Currently I invest on three different P2P sites that offer a buyback option. The Latvian sites Twino and Mintos offer a buyback campaign that purchases back delinquent loans. For Mintos the deadline is 60 days, for Twino the deadline is 30 days delinquent. (This seems to be a bit earlier at times, since I’ve been seen buybacks from both sites already.) The Estonian site Omaraha also offers a kind of a buyback – for them it’s a principal buyback in the value of ~60% of the remaining principal. Both Twino and Mintos however also pay out the interest you have earned. So, in theory for both of those sites it’s as near to guaranteed return as it can get in P2P, how does it make financial sense?

How do the numbers work?

The biggest question that you should be asking when it comes to buyback is this – how does the business still make a profit? This is the key issue – they have to be making profit off the loans otherwise the buyback would not be sustainable in case of an economic downturn. This means that despite the fact that some of the profits earned off loans are paid out to investors, the business still earns some.buyback For both the Latvian sites the % you earn is in the ranges of 12-15% return on a yearly basis. This means that clearly the actual loan rate for the people taking out the loans has to be significantly higher to justify such a payout model. For Twino the loans are payday loans, meaning the interest rates are likely to reach up to 100%, for Mintos some of the loans are for example car loans, that are likely to go up to 30% per year. In addition to the overhead interest any and all penalties, extra interest and fees are also placed on top of the interest that you earn as an investor. This means that buyback is viable only for loans that have a high enough margin for the loan originators to cover (un)expected losses and wait for recovery to happen on defaulted loans. For Omaraha the interest rates on certain groups aren’t too high, which explains the buyback being partial – allowing a return of only a part of the principal. Bondora for example is against buyback on principal, but theoretically it could be implemented with good data workings provided they were interested in doing even more of the recovery (which they are not at this point in seems). Another important note here is the length of the loan – for Twino getting investors involved would be near impossible without buyback due to the short term of the loans, since waiting for recovery would be disproportionately long compared to the loan terms on the site.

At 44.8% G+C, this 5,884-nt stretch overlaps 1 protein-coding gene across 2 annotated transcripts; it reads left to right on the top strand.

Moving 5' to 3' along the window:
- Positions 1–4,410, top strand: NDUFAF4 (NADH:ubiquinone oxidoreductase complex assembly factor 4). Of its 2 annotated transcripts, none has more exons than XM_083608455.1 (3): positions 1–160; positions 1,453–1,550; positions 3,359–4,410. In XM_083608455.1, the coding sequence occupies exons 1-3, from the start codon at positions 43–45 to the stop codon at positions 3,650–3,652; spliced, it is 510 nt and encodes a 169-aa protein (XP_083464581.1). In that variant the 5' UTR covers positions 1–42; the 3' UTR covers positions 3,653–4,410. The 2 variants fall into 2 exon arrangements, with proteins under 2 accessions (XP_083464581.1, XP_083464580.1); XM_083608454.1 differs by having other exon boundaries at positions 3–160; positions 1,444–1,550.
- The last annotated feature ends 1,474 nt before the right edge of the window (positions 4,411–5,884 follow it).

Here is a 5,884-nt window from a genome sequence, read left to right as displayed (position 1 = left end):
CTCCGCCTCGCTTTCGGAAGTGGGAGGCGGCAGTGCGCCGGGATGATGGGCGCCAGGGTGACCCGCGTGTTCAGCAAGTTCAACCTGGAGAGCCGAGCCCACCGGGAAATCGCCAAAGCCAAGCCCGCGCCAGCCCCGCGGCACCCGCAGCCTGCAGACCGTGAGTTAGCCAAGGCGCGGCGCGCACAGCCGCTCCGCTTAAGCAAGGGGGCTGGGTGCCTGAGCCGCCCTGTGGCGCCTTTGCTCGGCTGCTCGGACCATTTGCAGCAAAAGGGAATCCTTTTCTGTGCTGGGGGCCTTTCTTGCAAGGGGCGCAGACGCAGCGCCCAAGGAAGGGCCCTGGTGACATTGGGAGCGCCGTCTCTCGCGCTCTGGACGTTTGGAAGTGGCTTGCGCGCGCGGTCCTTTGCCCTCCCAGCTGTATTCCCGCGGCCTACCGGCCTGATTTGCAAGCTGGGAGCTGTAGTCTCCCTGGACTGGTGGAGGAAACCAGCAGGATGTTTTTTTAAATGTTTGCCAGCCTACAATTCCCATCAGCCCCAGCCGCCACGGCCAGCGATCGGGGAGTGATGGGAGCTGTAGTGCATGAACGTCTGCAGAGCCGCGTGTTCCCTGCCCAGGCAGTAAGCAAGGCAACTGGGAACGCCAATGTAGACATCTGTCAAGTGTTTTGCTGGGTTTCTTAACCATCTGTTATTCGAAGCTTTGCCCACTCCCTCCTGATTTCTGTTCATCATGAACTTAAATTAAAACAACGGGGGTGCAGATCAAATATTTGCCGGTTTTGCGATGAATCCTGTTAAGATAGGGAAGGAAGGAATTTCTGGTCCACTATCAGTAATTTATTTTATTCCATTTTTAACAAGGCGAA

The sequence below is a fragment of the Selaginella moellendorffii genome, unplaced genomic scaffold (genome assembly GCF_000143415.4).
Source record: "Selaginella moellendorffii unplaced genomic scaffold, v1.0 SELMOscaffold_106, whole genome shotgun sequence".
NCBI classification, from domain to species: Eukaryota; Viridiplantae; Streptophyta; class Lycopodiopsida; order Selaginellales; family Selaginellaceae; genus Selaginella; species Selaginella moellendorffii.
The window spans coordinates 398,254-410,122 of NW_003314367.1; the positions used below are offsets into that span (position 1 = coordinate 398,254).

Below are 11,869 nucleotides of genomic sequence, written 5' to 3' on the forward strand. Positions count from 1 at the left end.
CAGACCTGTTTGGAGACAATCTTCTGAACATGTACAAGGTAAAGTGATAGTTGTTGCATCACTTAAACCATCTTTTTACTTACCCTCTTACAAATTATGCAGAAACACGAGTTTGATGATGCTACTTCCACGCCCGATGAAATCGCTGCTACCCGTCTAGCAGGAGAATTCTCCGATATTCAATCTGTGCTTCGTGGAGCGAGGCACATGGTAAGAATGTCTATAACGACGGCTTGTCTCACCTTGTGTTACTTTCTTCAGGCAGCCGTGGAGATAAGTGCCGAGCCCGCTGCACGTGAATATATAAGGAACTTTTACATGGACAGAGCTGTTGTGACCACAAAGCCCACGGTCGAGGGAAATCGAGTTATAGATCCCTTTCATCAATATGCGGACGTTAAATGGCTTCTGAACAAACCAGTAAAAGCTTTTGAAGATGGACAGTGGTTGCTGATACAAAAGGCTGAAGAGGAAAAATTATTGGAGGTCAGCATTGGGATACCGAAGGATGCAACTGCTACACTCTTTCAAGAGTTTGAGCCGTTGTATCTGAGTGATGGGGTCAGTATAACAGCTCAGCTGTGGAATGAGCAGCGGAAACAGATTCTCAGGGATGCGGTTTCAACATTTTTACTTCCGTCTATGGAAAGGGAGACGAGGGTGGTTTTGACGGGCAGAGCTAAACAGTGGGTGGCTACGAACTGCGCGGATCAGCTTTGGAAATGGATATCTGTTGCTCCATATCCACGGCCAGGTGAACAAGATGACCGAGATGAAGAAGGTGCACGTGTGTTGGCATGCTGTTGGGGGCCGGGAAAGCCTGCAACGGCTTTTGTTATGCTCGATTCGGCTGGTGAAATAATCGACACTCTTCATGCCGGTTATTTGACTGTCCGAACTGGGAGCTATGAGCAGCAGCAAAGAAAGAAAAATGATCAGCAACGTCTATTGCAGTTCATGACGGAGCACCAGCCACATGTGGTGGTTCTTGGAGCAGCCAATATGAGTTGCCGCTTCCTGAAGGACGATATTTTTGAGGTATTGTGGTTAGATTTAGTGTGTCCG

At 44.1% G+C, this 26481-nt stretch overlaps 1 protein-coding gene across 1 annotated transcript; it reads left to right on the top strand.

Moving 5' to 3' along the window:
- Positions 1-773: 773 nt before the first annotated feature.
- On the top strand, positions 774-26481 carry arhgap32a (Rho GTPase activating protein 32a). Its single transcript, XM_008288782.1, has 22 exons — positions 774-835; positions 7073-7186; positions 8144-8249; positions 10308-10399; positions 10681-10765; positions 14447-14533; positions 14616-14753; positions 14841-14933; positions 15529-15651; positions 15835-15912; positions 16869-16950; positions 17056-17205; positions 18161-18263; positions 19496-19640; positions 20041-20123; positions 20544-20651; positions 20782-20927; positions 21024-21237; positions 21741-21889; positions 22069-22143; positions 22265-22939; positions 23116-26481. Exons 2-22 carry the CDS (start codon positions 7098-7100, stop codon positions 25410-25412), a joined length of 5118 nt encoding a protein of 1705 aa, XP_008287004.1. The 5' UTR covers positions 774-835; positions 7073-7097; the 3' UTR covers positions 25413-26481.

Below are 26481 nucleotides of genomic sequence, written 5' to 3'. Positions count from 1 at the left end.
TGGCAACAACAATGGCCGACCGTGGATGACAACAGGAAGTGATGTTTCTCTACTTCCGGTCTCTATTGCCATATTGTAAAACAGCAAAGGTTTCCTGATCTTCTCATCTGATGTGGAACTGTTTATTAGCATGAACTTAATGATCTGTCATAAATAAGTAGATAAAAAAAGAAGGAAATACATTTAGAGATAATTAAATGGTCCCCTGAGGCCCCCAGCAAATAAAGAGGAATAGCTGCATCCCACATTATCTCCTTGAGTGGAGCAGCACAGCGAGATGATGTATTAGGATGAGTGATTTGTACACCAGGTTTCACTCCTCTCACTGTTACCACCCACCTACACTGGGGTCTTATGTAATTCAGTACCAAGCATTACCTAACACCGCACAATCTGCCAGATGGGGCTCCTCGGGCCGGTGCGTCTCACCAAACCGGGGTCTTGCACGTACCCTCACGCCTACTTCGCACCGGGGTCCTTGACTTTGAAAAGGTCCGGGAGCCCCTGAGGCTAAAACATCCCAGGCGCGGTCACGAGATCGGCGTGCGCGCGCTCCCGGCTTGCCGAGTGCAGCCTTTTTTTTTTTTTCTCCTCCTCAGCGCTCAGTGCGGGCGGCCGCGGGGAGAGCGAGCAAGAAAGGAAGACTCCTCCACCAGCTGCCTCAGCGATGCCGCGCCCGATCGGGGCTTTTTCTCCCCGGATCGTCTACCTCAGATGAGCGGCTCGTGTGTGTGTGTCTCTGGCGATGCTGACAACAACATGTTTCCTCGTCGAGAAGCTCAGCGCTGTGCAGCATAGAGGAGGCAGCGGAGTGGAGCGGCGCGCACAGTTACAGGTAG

Risks associated with buyback

In the world of consumer credit it’s common for companies to finance themselves using investors’ money. This is how most SMS-loan type businesses work – they release bonds at about 10-12% rates that finance their loan origination. Compared to the buyback process (and financing loans through the marketplace with investors’ money) releasing bonds is actually rather expensive – take into account all the fees for lawyers, documentation etc. Plus, financing the loans through a marketplace allows the businesses only use as much of the supply as they need, meaning they don’t pay out interest on money that’s still not used, actually probably making offering the buyback cheaper than other methods of financing their loan portfolio.

However, this does not eliminate risks completely. Firstly, in case of the loan originator going under you’re still in trouble. Secondly, even with the best laid plans, issues might happen – for example in case of a crisis buyback may be (temporarily) cancelled. Thirdly, this is an untested way of financing – issues may occur that none of us have been able to predict.

This means that you should still firstly diversify between different loan originators, still diversify between loans themselves and diversify across different investments and take a critical look at the background of the originators to see if their financial models work out. However, this might just be something that will take more ground in the world of P2P – reducing risks is one thing that might motivate more risk averse investors to try out P2P investments.